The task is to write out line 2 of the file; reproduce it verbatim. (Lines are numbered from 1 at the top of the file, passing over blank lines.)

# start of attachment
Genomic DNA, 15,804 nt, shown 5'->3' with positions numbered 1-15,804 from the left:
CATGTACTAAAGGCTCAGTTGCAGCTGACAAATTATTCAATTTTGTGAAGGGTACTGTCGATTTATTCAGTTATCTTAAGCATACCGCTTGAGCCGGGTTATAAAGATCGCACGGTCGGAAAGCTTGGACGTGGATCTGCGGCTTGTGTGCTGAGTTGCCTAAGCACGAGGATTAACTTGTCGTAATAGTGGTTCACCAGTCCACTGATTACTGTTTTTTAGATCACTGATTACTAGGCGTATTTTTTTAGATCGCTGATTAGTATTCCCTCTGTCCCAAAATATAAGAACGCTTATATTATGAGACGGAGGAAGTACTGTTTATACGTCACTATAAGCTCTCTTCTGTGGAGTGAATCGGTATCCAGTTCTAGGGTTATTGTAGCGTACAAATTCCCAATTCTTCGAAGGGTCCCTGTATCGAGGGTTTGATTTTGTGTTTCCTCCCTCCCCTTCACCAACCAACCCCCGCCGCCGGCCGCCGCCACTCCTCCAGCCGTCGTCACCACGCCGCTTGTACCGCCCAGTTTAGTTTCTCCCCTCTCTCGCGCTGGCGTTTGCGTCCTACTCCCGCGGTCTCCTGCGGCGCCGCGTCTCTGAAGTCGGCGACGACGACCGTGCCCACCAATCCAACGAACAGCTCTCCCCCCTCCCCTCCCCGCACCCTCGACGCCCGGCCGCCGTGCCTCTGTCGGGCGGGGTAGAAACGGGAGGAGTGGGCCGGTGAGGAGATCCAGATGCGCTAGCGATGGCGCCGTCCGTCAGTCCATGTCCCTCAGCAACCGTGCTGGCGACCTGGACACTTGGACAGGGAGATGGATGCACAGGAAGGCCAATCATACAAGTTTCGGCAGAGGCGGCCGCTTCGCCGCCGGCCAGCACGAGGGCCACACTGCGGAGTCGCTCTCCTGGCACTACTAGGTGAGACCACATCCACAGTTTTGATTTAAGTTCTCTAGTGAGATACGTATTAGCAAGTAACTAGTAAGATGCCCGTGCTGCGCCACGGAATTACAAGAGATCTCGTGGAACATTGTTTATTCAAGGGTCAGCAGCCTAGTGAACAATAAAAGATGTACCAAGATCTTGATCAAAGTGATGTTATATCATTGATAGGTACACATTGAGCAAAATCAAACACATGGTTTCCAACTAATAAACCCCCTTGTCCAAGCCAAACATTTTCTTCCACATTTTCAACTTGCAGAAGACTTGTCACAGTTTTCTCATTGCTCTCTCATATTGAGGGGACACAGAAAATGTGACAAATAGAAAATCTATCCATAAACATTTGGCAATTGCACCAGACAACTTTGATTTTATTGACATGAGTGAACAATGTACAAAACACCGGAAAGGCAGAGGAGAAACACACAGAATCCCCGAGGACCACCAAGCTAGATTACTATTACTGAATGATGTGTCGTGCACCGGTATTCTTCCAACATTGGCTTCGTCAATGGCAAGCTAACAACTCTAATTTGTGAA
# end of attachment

CATGTACTAAAGGCTCAGTTGCAGCTGACAAATTATTCAATTTTGTGAAGGGTACTGTCGATTTATTCAGTTATCTTAAGCATACCGCTTGAGCCGGGTTATAAAGATCGCACGGTCGGAAAGCTTGGACGTGGATCTGCGGCTTGTGTGCTGAGTTGCCTAAGCACGAGGATTAACTTGTCGTAATAGTGGTTCACCAGTCCACTGATTACTGTTTTTTAGATCACTGATTACTAGGCGTATTTTTTTAGATCGCTGATTAGTATTCCCTCTGTCCCAAAATATAAGAACGCTTATATTATGAGACGGAGGAAGTACTGTTTATACGTCACTATAAGCTCTCTTCTGTGGAGTGAATCGGTATCCAGTTCTAGGGTTATTGTAGCGTACAAATTCCCAATTCTTCGAAGGGTCCCTGTATCGAGGGTTTGATTTTGTGTTTCCTCCCTCCCCTTCACCAACCAACCCCCGCCGCCGGCCGCCGCCACTCCTCCAGCCGTCGTCACCACGCCGCTTGTACCGCCCAGTTTAGTTTCTCCCCTCTCTCGCGCTGGCGTTTGCGTCCTACTCCCGCGGTCTCCTGCGGCGCCGCGTCTCTGAAGTCGGCGACGACGACCGTGCCCACCAATCCAACGAACAGCTCTCCCCCCTCCCCTCCCCGCACCCTCGACGCCCGGCCGCCGTGCCTCTGTCGGGCGGGGTAGAAACGGGAGGAGTGGGCCGGTGAGGAGATCCAGATGCGCTAGCGATGGCGCCGTCCGTCAGTCCATGTCCCTCAGCAACCGTGCTGGCGACCTGGACACTTGGACAGGGAGATGGATGCACAGGAAGGCCAATCATACAAGTTTCGGCAGAGGCGGCCGCTTCGCCGCCGGCCAGCACGAGGGCCACACTGCGGAGTCGCTCTCCTGGCACTACTAGGTGAGACCACATCCACAGTTTTGATTTAAGTTCTCTAGTGAGATACGTATTAGCAAGTAACTAGTAAGATGCCCGTGCTGCGCCACGGAATTACAAGAGATCTCGTGGAACATTGTTTATTCAAGGGTCAGCAGCCTAGTGAACAATAAAAGATGTACCAAGATCTTGATCAAAGTGATGTTATATCATTGATAGGTACACATTGAGCAAAATCAAACACATGGTTTCCAACTAATAAACCCCCTTGTCCAAGCCAAACATTTTCTTCCACATTTTCAACTTGCAGAAGACTTGTCACAGTTTTCTCATTGCTCTCTCATATTGAGGGGACACAGAAAATGTGACAAATAGAAAATCTATCCATAAACATTTGGCAATTGCACCAGACAACTTTGATTTTATTGACATGAGTGAACAATGTACAAAACACCGGAAAGGCAGAGGAGAAACACACAGAATCCCCGAGGACCACCAAGCTAGATTACTATTACTGAATGATGTGTCGTGCACCGGTATTCTTCCAACATTGGCTTCGTCAATGGCAAGCTAACAACTCTAATTTGTGAA